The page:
A plea today from the Government-Trustee Bargaining Committee to the Saskatchewan Teachers Federation.
They want reassurance from the teachers that final exams won't be affected by any potential work action.
School Board Association President Sandy Urban Hall says the clock is ticking.
"Students have been accepted into post secondary programs based on the fact that they need to have those final marks in. It also would impact scholarships."
In many ways the history of the Royal Canadian Mounted Police (RCMP) goes hand in hand with the history of settlement on the prairies. On Thursday the mounties celebrated a milestone, marking 140 years since the creation of the Northwest Mounted Police (NWMP).
The NWMP force was officially formed by the Canadian government on May 23, 1873 for the purpose of policing the massive territory including Alberta and Saskatchewan. In fact the Mounties came west before most European settlers did. The force became known as the RCMP in 1920 after merging with the Dominion Police.
University of Saskatchewan students are helping uncover history at the longest standing archaeological site in North America.
Ernie Walker, co-founder of Wanuskewin Park and forensic expert, has been bringing students out to his dig sites for the past 31 years.
“For them it’s a really exciting experience,” Walker said. “They tell me they learn more here than they ever would in a classroom.”
Eleven archaeology students are working on the site as part of a seven-week university field research course.
A new playground with aspects designed to be suitable for hearing impaired children is scheduled to be built at St. Philip School in Saskatoon in October.
“It’s going to be a unique playground in that sense, probably the only one in the city,” said Ryan Lacoursiere.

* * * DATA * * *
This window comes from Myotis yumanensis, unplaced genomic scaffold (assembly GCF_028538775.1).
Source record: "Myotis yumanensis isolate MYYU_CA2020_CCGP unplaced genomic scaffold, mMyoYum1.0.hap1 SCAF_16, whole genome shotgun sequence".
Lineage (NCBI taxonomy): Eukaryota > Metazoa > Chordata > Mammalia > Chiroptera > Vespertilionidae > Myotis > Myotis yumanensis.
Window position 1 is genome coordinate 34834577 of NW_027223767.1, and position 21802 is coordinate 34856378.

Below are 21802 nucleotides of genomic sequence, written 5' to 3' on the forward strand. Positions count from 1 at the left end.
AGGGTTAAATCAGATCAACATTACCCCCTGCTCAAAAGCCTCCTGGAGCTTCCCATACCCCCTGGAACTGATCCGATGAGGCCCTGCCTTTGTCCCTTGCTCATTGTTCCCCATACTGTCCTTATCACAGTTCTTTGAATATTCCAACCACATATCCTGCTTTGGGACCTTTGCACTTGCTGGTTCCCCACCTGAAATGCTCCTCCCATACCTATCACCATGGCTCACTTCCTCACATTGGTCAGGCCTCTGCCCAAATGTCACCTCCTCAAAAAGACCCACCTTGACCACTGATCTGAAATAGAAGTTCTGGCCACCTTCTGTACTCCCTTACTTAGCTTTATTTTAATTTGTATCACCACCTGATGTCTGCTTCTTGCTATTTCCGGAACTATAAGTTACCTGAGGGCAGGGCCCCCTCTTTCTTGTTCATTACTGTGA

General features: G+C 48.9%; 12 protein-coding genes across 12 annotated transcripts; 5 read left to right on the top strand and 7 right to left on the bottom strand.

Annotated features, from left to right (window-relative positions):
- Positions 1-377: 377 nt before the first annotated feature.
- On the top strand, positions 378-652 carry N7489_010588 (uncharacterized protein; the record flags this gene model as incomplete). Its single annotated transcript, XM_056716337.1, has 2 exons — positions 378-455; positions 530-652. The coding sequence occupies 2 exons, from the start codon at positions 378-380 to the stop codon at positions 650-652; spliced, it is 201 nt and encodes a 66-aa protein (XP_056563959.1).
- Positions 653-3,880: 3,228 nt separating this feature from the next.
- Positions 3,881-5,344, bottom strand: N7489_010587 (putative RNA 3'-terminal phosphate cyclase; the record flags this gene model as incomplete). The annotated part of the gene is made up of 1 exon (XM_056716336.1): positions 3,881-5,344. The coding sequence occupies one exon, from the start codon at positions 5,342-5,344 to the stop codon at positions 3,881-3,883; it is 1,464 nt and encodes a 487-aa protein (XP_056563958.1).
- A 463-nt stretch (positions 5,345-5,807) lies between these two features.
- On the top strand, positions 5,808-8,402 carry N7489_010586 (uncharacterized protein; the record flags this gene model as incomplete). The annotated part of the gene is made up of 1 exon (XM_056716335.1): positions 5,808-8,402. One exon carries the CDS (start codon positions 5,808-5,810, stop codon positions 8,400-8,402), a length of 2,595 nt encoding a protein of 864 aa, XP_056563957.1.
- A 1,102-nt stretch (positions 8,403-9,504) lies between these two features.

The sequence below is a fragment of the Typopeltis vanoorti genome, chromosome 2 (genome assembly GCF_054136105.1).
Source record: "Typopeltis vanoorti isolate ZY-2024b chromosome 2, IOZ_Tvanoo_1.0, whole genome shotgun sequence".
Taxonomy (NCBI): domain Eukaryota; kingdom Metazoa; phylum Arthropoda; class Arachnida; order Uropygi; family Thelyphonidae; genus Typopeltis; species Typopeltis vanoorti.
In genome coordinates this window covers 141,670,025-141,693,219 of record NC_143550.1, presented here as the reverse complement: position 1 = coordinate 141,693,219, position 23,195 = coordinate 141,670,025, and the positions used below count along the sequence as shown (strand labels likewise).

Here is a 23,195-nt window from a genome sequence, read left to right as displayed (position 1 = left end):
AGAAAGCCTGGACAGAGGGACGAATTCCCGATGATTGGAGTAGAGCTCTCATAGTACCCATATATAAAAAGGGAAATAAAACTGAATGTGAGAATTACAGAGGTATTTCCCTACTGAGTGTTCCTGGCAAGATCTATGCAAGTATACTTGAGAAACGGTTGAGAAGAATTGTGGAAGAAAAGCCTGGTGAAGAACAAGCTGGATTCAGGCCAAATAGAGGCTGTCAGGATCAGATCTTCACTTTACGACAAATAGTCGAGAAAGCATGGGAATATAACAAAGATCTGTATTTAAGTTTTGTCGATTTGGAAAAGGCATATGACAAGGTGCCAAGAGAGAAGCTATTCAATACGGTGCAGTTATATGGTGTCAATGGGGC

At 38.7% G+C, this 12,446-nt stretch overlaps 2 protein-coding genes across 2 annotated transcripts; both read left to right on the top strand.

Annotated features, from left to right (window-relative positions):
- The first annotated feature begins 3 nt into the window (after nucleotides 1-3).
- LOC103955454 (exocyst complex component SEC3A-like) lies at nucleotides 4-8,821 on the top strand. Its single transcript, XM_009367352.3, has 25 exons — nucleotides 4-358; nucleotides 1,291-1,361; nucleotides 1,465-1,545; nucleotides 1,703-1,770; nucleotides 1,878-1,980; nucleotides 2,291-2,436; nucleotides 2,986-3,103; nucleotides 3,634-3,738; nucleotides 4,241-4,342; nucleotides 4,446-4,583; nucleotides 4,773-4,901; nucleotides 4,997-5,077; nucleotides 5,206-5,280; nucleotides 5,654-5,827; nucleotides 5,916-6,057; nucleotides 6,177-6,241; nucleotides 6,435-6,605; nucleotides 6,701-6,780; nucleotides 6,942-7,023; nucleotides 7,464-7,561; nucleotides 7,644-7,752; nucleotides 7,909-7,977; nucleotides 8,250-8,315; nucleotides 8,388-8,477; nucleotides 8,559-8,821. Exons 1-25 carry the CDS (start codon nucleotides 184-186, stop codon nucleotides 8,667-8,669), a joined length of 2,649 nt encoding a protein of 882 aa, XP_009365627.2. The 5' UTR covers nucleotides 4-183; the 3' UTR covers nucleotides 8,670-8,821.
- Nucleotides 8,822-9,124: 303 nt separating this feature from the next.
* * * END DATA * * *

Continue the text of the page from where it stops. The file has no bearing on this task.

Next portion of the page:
Rather than waiting for funding to be allocated by the city or the school division, Lacoursiere and his team of eight other St. Philip community members took it upon themselves to make improvements to the park.
“The idea is that it’s a community build,” he said.
Saskatchewan teachers are feeling uneasy after finding out their school division
is facing a $2.7 million shortfall heading into the new school
Prairie Spirit School Division, which includes communities surrounding Saskatoon like Warman, Martensville and Clavet, is the fast-growing school division in Saskatchewan.
"Our school division is underfunded when we compare it to other school divisions in the province," said Larry Pavloff, the division's board chair.
In their continued efforts to find efficiencies and trim excess spending, the University of Saskatchewan’s TransformUS task forces announced the final criteria they will use to evaluate every service on campus.
Like grading a paper, task force members will evaluate all academic and support services according to two lists of weighted criteria to save the cash-strapped university as much as $25 million annually.
The announcement follows a month-long community consultation period where the university collected opinions and suggestions from staff and students.
Students at F.W. Johnson Collegiate in Regina hit the high notes last week, as they showed off their hard work from the Build the Band program.
The program, in its second year, works with Regina Public Schools bringing in Regina Symphony Orchestra members to mentor band students in the areas of performance, song writing and arts management.
"We were asked at the end of last year by the Regina Symphony Orchestra to partner with them," explained Alison Thiele, band and choral director at Johnson Collegiate.
Interest in the space program has blasted off at the Saskatchewan Science Centre, all thanks to Canadian astronaut Chris Hadfield.
Hadfield became the first Canadian to command the International Space Station for the last part of his five-month mission on board. On Monday, he leaves the space station to return home to earth.
First it was the geese but now kids are flocking to Wascana Marsh, an urban wetland in Regina that is just east of the city's lake.
The Wings Over Wascana nature festival brought out families for a day of exploration on Saturday.
Young Mackenzie Hrynowesky was one of dozens of children taking part in a geocache treasure hunt.
"We have to follow the compass and we're looking for a hidden container," she explained while holding her mother's hand.